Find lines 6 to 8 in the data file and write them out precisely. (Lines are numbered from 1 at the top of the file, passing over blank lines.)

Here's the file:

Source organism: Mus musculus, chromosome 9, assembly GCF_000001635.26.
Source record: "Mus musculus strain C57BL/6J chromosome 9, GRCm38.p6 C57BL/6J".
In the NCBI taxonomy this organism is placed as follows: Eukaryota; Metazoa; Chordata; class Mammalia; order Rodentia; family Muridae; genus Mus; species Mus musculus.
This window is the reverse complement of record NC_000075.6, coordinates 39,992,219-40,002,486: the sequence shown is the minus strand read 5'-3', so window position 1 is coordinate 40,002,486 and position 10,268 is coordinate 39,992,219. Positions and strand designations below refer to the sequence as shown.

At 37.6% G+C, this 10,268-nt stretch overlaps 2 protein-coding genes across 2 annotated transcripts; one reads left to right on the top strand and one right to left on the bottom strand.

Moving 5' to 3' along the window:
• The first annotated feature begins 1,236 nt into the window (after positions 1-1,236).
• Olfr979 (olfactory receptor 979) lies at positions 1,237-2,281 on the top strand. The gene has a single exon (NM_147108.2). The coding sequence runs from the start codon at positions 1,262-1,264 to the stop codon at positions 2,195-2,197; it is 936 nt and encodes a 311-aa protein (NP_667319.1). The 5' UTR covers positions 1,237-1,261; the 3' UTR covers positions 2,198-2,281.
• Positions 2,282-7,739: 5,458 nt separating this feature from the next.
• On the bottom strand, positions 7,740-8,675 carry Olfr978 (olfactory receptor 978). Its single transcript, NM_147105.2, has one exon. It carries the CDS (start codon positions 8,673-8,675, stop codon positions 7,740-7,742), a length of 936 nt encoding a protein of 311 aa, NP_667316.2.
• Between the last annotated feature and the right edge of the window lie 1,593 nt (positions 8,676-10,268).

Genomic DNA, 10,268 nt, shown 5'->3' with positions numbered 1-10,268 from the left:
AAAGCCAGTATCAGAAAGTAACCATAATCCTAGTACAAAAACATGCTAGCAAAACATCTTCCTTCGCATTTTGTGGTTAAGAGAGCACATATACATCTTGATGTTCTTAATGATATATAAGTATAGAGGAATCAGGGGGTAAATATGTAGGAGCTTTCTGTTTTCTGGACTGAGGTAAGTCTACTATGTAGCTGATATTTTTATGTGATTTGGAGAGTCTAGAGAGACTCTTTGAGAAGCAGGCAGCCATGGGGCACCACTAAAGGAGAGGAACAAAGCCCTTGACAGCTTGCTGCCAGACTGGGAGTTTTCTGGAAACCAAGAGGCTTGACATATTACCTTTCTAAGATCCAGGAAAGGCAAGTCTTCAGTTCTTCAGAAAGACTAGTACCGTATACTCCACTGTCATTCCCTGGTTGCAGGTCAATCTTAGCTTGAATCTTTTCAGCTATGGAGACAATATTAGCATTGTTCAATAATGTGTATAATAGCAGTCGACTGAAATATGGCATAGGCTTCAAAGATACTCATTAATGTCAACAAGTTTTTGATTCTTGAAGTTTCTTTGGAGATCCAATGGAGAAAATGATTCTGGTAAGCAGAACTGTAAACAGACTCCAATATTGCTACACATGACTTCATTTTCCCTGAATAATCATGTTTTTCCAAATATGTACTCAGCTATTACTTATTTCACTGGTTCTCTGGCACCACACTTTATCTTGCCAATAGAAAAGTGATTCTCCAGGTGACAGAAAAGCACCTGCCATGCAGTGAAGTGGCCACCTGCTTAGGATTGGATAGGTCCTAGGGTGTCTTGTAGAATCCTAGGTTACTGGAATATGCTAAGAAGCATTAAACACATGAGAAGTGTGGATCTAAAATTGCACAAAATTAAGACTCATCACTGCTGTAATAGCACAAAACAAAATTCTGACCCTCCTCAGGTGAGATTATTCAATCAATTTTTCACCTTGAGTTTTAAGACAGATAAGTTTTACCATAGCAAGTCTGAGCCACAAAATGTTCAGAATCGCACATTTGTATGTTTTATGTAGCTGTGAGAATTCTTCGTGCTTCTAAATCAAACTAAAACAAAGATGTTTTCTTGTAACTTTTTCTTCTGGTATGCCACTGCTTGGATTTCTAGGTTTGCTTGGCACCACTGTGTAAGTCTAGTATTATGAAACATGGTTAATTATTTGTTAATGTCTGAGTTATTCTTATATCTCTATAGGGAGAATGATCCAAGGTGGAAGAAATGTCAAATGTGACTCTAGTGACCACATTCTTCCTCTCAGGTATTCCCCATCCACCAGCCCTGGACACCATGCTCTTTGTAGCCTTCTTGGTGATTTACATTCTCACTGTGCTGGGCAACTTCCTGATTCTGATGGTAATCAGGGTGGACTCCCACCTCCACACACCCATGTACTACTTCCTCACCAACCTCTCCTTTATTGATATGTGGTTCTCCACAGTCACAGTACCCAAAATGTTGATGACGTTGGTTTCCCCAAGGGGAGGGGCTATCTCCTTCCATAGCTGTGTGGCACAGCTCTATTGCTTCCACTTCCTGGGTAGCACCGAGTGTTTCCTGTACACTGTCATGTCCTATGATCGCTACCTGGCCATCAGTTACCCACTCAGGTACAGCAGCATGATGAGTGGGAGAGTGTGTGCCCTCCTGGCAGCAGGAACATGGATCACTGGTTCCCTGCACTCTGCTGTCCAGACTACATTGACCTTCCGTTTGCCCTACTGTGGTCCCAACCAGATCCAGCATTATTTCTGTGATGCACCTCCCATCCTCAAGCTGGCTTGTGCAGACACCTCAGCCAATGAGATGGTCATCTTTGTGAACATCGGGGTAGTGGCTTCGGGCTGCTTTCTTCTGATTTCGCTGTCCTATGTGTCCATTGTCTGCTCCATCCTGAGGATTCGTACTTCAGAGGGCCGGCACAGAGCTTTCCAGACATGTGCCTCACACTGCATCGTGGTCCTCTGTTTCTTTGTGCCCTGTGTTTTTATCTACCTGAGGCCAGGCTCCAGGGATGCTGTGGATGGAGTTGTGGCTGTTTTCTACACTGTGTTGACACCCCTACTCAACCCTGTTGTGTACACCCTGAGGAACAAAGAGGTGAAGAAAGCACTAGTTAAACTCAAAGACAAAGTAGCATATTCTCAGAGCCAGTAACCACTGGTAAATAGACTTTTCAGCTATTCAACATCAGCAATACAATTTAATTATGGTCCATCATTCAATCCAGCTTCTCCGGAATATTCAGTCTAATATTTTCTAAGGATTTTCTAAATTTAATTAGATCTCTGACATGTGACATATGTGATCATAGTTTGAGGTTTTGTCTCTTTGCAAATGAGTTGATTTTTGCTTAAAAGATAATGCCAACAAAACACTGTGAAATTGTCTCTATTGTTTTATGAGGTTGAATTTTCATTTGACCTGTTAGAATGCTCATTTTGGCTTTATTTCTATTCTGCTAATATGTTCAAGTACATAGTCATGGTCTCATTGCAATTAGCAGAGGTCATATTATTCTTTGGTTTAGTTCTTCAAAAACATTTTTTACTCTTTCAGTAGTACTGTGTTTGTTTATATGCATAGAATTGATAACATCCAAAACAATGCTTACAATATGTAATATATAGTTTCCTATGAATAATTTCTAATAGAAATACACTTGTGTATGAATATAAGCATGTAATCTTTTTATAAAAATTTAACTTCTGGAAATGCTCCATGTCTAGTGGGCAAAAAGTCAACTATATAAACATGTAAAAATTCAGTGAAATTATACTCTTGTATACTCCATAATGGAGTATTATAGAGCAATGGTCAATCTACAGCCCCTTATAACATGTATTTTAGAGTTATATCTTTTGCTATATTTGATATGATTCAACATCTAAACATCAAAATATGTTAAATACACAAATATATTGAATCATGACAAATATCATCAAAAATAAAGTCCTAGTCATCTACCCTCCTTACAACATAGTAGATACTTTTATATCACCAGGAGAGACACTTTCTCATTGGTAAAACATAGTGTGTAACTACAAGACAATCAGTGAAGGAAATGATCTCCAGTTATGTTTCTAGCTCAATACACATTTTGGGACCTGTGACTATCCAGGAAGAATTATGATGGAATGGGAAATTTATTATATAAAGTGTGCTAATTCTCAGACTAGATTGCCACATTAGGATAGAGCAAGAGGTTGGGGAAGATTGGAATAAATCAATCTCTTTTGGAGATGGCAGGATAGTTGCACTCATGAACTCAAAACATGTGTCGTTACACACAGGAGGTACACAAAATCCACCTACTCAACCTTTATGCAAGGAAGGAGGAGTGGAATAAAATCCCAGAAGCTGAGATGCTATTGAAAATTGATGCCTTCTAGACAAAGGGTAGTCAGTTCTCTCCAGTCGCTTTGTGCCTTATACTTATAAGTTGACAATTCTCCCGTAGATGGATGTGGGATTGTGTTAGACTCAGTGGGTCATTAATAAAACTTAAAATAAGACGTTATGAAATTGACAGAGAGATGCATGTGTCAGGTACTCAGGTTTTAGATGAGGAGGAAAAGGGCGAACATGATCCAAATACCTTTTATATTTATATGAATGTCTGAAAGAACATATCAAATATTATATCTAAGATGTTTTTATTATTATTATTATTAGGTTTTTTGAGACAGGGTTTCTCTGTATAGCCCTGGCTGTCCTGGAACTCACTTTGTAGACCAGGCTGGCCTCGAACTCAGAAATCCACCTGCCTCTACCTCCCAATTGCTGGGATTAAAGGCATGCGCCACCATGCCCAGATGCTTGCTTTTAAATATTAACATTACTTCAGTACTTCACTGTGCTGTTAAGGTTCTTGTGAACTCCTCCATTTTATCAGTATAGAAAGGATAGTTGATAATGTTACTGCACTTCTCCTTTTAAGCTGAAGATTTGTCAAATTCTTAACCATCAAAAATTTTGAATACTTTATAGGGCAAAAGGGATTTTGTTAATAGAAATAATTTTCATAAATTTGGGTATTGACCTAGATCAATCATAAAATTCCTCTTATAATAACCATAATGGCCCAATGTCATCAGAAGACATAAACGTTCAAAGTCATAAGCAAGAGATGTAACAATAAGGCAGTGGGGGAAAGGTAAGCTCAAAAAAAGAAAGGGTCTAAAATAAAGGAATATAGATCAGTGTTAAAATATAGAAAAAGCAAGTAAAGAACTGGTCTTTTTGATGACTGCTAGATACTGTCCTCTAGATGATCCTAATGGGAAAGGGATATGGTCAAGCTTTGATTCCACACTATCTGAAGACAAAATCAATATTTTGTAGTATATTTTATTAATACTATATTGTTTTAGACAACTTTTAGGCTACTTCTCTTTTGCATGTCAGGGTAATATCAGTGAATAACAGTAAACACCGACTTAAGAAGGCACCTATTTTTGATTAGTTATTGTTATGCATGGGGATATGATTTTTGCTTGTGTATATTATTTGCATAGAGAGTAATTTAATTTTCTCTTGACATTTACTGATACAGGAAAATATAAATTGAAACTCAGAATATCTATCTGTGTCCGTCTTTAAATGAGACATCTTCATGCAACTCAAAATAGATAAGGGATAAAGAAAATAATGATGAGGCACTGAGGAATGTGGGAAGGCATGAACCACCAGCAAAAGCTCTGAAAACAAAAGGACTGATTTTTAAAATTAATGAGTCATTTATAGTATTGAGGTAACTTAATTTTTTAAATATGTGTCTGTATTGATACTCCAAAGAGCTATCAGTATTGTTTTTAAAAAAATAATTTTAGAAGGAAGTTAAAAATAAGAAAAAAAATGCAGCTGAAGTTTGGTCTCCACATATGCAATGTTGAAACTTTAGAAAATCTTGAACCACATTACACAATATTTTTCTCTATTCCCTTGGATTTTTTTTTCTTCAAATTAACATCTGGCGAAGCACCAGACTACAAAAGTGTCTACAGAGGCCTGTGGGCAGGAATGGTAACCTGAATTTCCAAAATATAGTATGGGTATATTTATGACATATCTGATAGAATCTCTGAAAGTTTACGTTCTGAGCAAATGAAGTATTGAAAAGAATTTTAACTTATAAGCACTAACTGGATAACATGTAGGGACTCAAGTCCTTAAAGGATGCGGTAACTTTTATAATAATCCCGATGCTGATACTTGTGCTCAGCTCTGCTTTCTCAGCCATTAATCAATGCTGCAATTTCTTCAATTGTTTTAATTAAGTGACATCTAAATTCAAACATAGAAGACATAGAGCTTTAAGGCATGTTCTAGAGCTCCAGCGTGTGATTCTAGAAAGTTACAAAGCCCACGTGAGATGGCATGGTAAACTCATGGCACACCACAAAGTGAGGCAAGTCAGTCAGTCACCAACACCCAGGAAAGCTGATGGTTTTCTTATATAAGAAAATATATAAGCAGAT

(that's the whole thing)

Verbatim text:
Moving 5' to 3' along the window:
• The first annotated feature begins 1,236 nt into the window (after positions 1-1,236).
• Olfr979 (olfactory receptor 979) lies at positions 1,237-2,281 on the top strand. The gene has a single exon (NM_147108.2). The coding sequence runs from the start codon at positions 1,262-1,264 to the stop codon at positions 2,195-2,197; it is 936 nt and encodes a 311-aa protein (NP_667319.1). The 5' UTR covers positions 1,237-1,261; the 3' UTR covers positions 2,198-2,281.